Original Research ARTICLE

Front. Psychol., 18 February 2013 | doi: 10.3389/fpsyg.2013.00065

A comparative study of exceptional experiences of clients seeking advice and of subjects in an ordinary population

W. Fach1, H. Atmanspacher1,2*, K. Landolt3, T. Wyss3 and W. Rössler2,3
  • 1Institute for Frontier Areas of Psychology and Mental Health, Freiburg, Germany
  • 2Collegium Helveticum, Zurich, Switzerland
  • 3Psychiatric University Clinic Zurich, Zurich, Switzerland

Exceptional experiences (EE) occur frequently within the populations of many countries and across various socio-cultural contexts. Although some EE show similarities with mental disorders, it would be a mistake to identify them in general as disorders. In fact, the vast number of individuals reporting EE includes subclinical and completely healthy subjects. We conducted a comparative empirical study of several characteristics of EE for two samples – one from ordinary population and the other from clients seeking advice. We found surprisingly similar phenomenological patterns of EE in both samples, but the frequency and intensity of EE for clients seeking advice significantly exceeded those for the ordinary population. Our results support the hypothesis of a continuous spectrum between mental health and mental disorder for the types of experiences analyzed.

Keywords: continuum hypothesis, exceptional experiences, mental disorders, phenomenological patterns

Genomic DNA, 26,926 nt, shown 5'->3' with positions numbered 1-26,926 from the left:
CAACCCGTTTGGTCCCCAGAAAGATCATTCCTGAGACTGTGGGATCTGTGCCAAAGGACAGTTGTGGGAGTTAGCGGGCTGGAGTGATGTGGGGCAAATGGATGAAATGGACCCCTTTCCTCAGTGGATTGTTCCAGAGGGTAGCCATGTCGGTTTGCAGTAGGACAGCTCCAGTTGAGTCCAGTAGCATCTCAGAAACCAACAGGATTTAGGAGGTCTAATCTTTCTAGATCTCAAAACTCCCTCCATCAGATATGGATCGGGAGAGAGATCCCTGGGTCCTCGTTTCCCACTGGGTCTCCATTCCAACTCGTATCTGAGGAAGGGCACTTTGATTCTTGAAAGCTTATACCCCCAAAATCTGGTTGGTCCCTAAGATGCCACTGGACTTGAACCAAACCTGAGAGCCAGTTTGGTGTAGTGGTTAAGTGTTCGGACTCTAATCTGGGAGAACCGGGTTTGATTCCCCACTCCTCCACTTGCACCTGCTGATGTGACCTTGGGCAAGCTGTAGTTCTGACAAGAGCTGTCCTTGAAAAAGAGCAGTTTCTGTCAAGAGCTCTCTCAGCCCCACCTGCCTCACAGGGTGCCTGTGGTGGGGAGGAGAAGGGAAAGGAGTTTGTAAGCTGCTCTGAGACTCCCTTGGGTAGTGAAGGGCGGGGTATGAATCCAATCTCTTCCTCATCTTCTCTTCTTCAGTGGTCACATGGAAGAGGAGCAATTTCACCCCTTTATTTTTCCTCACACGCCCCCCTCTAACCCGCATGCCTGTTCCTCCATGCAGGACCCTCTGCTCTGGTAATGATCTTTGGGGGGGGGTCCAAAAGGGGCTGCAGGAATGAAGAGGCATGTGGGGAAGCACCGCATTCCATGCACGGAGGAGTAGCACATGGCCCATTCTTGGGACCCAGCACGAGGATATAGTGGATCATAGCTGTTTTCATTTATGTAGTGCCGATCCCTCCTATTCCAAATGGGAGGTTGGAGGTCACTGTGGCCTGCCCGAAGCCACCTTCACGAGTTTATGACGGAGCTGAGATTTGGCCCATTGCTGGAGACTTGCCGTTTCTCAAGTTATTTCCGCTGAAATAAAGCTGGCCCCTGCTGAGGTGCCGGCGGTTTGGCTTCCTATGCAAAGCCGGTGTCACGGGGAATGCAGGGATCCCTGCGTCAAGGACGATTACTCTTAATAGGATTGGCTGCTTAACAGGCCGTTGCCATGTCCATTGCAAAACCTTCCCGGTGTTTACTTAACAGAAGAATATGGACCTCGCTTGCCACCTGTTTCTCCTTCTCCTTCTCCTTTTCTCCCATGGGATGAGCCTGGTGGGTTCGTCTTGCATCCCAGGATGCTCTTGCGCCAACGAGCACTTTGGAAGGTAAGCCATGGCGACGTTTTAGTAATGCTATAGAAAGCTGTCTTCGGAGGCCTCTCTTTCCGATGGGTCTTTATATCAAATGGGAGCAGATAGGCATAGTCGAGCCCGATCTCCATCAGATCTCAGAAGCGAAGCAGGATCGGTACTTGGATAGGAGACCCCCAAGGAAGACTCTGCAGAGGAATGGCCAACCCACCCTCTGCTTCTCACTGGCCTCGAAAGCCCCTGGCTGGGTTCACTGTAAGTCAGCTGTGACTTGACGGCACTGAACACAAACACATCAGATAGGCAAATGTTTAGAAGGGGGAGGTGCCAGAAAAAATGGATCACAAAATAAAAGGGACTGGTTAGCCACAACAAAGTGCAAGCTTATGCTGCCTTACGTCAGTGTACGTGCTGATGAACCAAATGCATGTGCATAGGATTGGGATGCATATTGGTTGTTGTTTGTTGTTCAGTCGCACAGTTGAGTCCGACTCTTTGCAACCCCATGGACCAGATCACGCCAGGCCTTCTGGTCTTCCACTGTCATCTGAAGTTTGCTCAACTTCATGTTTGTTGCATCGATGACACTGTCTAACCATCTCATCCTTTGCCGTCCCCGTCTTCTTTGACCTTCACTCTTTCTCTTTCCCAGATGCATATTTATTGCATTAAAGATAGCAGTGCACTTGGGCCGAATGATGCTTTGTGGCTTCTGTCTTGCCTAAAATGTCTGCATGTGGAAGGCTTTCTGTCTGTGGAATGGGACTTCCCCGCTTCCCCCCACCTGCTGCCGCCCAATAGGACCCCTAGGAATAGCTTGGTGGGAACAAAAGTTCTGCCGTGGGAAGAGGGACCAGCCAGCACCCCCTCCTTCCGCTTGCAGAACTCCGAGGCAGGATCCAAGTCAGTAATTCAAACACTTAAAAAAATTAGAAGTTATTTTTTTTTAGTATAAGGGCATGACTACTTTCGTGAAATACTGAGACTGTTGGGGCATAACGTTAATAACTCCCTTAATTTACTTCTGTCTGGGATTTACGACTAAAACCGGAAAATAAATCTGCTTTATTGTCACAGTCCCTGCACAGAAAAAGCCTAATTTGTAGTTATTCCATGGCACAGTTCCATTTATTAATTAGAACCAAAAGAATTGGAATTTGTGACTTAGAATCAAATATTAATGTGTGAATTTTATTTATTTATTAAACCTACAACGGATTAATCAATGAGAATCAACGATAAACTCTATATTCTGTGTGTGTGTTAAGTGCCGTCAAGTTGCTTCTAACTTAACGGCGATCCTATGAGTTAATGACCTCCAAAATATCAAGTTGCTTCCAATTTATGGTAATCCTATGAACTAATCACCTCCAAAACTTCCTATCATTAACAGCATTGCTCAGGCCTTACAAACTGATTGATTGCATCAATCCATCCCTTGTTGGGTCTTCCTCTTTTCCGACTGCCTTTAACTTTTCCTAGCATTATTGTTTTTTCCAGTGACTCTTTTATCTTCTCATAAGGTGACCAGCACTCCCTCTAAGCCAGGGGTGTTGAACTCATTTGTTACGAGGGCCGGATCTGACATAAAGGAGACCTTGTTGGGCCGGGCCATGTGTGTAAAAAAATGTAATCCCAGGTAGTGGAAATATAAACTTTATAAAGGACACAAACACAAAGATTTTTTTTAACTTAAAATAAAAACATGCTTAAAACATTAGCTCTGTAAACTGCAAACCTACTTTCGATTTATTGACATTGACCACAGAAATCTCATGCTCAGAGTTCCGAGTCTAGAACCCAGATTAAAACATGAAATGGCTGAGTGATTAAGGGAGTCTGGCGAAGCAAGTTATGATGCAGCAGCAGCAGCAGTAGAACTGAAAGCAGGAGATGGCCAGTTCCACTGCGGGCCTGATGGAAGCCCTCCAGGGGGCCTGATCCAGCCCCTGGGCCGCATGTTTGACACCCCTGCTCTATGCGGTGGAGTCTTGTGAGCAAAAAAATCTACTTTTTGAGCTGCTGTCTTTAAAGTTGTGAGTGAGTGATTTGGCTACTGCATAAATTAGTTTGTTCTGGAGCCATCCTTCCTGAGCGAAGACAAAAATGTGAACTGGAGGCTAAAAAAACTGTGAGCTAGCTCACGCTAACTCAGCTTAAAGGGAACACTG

Citation: Fach W, Atmanspacher H, Landolt K, Wyss T and Rössler W (2013) A comparative study of exceptional experiences of clients seeking advice and of subjects in an ordinary population. Front. Psychology 4:65. doi: 10.3389/fpsyg.2013.00065

Received: 30 October 2012; Paper pending published: 27 December 2012;
Accepted: 29 January 2013; Published online: 18 February 2013.

Edited by:

Francesco Pagnini, Catholic University of Milan, Italy

Reviewed by:

Francesco Pagnini, Catholic University of Milan, Italy
Colin M. Bosma, Harvard University, USA

Copyright: © 2013 Fach, Atmanspacher, Landolt, Wyss and Rössler. This is an open-access article distributed under the terms of the Creative Commons Attribution License, which permits use, distribution and reproduction in other forums, provided the original authors and source are credited and subject to any copyright notices concerning any third-party graphics etc.

*Correspondence: H. Atmanspacher, Institute for Frontier Areas of Psychology and Mental Health, Wilhelmstr. 3a, 79098 Freiburg, Germany. e-mail: atmanspacher@collegium.ethz.ch

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